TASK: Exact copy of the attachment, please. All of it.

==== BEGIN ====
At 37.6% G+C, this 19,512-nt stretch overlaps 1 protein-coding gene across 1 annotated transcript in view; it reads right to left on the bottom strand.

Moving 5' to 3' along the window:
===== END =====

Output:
At 37.6% G+C, this 19,512-nt stretch overlaps 1 protein-coding gene across 1 annotated transcript in view; it reads right to left on the bottom strand.

Moving 5' to 3' along the window: